Syrian Idlib chemical incident ‘likely staged,’ requires real investigation – Moscow
On Friday, the head of the Non-Proliferation and Arms Control Department of the Russian Foreign Ministry Mikhail Ulyanov told UN briefing that Moscow cannot rule out that the Khan Sheykhoun chemical attack, which took place on April 4, was staged.
Presenting photographic evidence of a crater from the scene of the chemical incident, Ulyanov stressed that the bomb which dispersed the deadly chemical agent was most likely detonated on the ground and not on impact from a Syrian airstrike.
“Most likely, an improvised explosive device was located on the surface,” Ulyanov said, adding that it contained no more that 1-2kg of “chemical warfare agent.” Aerial bombardment, the diplomat reasoned, leaves much deeper and wider craters in the ground.
The Russian diplomat also demonstrated pictures and videos of children from the alleged scene of the attack, noting that if sarin was indeed used on them, then their pupils would not have been dilated, but instead would substantially contract. He said these kids might have been “drugged” to heighten the media hysteria and the emotional appeal surrounding the chemical incident.
“Apparently, the children pictured in the photos were actually exposed to psychotropic substances,” Ulyanov said.
“The question arises — what actually happened in Khan Sheykhoun? Unlike some of our partners, we do not intend to categorically impose our point of view. We believe that the JIM [Joint Investigation Mission] must work out all versions, including an airstrike,” Ulyanov said.
“Russia, at the same time, expects the staged incident version to be also carefully considered since, honestly speaking, we tend more and more to opt for that version,” the diplomat said at the UN during a briefing on the ‘Syrian chemical dossier.’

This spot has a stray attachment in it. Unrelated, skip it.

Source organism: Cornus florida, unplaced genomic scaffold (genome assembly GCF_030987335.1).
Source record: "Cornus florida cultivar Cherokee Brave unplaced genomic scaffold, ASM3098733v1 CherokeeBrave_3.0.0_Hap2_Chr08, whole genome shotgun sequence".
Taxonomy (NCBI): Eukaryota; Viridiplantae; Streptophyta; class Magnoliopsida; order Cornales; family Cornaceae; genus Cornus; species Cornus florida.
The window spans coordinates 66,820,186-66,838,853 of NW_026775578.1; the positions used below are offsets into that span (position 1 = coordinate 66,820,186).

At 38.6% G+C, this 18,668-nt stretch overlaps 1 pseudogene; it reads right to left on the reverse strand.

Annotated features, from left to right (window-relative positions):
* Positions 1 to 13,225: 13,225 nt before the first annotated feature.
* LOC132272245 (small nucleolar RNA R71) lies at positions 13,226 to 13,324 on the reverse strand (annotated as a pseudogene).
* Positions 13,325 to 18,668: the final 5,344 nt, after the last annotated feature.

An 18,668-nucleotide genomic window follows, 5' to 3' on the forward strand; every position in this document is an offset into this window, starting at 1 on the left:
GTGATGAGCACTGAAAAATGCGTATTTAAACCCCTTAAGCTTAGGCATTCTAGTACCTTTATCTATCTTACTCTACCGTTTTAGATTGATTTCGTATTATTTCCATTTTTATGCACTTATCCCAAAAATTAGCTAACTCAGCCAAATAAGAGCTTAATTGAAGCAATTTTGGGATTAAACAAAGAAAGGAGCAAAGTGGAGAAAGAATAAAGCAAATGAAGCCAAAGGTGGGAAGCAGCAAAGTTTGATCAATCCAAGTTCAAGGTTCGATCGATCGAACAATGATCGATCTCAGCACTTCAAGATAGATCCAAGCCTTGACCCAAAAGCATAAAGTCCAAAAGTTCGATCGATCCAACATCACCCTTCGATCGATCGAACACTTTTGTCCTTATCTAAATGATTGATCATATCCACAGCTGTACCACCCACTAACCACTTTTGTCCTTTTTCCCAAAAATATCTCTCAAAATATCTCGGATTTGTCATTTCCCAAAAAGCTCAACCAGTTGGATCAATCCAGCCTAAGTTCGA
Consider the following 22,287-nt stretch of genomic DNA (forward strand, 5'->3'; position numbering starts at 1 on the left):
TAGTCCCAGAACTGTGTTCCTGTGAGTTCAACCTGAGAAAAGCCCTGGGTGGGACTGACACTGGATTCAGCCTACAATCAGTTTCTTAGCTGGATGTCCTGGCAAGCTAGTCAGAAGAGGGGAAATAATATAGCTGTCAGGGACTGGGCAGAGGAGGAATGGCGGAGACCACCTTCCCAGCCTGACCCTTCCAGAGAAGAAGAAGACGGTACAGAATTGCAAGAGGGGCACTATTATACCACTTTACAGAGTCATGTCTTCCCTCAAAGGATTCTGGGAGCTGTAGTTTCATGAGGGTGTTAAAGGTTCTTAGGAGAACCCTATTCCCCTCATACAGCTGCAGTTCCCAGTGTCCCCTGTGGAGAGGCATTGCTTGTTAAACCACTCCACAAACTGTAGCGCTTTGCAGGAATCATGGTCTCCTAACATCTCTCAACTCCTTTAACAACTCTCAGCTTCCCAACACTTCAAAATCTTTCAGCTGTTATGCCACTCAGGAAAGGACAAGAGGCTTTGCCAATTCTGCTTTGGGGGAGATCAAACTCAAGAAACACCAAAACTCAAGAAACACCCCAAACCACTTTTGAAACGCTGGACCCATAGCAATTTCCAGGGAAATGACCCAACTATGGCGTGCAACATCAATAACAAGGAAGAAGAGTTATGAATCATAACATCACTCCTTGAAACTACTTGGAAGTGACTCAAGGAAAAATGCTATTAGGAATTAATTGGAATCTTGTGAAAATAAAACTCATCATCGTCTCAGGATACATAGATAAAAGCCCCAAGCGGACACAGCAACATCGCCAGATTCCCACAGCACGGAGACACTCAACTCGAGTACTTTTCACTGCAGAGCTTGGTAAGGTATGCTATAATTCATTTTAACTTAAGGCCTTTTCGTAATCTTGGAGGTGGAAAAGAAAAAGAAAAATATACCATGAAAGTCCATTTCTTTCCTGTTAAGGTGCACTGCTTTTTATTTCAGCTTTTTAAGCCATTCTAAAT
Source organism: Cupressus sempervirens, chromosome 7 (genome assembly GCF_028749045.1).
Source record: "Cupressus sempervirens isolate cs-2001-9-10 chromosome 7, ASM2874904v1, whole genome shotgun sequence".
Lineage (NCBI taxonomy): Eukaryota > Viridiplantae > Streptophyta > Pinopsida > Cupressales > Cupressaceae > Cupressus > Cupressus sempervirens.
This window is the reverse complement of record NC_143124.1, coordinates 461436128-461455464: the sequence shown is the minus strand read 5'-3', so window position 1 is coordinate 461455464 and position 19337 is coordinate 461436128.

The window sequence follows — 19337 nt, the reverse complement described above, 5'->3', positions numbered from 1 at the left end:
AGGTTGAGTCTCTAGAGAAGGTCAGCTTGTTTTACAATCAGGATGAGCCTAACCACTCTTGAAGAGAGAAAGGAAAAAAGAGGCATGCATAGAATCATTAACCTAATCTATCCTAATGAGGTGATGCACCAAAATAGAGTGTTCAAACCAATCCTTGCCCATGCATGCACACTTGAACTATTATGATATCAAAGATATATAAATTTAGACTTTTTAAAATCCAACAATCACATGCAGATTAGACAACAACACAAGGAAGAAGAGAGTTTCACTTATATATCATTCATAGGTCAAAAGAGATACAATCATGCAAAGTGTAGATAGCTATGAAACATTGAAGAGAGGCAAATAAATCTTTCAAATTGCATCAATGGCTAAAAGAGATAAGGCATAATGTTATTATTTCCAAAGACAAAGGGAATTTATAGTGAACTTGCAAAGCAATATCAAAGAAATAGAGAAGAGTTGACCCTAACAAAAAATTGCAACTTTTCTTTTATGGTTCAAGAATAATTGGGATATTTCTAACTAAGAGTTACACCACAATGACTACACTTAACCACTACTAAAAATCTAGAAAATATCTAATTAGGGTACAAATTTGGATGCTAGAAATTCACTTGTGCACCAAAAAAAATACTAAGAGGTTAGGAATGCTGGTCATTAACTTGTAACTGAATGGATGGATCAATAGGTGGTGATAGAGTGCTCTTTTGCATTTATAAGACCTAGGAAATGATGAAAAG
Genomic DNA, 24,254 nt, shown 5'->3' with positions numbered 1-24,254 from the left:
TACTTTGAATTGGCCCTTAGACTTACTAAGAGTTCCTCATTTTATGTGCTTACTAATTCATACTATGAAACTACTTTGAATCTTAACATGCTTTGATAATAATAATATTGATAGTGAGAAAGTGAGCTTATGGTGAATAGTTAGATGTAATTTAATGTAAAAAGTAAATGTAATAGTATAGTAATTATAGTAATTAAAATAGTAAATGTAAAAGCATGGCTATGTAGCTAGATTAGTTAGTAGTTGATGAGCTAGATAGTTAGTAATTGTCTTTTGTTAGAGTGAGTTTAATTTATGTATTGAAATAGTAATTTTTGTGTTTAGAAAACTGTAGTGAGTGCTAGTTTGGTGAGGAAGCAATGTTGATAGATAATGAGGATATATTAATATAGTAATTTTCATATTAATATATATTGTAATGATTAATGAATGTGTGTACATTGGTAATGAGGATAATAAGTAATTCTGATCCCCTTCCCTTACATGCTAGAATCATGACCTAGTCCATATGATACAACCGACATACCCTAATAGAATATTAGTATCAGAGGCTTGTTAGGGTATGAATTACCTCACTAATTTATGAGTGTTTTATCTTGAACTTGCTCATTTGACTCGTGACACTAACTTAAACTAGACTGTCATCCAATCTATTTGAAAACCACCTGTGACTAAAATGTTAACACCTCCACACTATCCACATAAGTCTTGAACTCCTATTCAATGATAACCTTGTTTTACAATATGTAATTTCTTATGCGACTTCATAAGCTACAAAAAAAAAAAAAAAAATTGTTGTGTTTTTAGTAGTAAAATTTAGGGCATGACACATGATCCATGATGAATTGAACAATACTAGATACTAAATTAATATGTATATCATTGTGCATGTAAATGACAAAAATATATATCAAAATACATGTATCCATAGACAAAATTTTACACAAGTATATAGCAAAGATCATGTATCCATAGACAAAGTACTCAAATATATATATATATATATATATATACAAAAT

The Khan Shaykhun chemical attack happened on April 4, 2017, in the town of Khan Shaykhun in the Idlib Governorate, an area that was under the control of Tahrir al-Sham, better known as the Al-Nusra Front terrorist group. The sarin gas attack which allegedly claimed the lives of between 74 to 100 civilians reportedly happened when the town was struck by the Syrian Air Force.
Washington immediately rushed to blame Damascus based on open-source intelligence, despite the denial of Syrian government, which destroyed all of its sarin stockpiles under the deal brokered between Russia and the US in 2013.
Despite any lack of evidence, three days later US President Donald Trump authorized the launch of 59 Tomahawk cruise missiles at the Shayrat Airbase, from where US intelligence claimed the chemical attack was launched.
Russia and Syria have repeatedly called on the international community to conduct a thorough impartial investigation into the matter. Moscow has long insisted that the previous investigation report, which was released by the Organization for the Prohibition of Chemical Weapons (OPCW) in June and found traces of sarin in the samples of soil, has many flaws and cannot be deemed conclusive.
The most glaring problem with the report, Russia insists, is the fact that the OPCW-JIM mission never actually visited the site of the alleged attack but relied on the evidence collected by the militant groups controlling the area. The experts have also failed to inspect the Shayrat Airbase.
Ulyanov said that Moscow will study the new report by the OPCW which is due to be released on October 26, to see if JIM mandate should be renewed for another year.
“In order to judge if it deserves an extension of the mandate, we need to see the report to be issued on October 26 and assess it,” Ulyanov told a briefing in New York.
OPCW is faced with a “scandalous situation” by refusing to visit the Shayrat base, where Western capitals claim the chemical attack originated from.
“Experts of the OPCW, according to our data, are ready to take samples there,” if the Syrian government provides safe access to Shayrat, Ulyanov said. Yet despite guarantees from Damascus, for some “unclear reasons [the organization] categorically refuses to give appropriate instructions” to its team to collect the chemical samples.
The Russian envoy stressed that the fact-finding mission still has one month left to take those samples before their current mandate expires.
“I ask myself what’s the reason for the extension of the mandate of this mechanism if it is not capable and is not willing to fulfill its mandate,” he wondered.
Adopted in 2015 the OPCW-JIM mandate was renewed once for a year. The current mandate is due to expire in mid-November.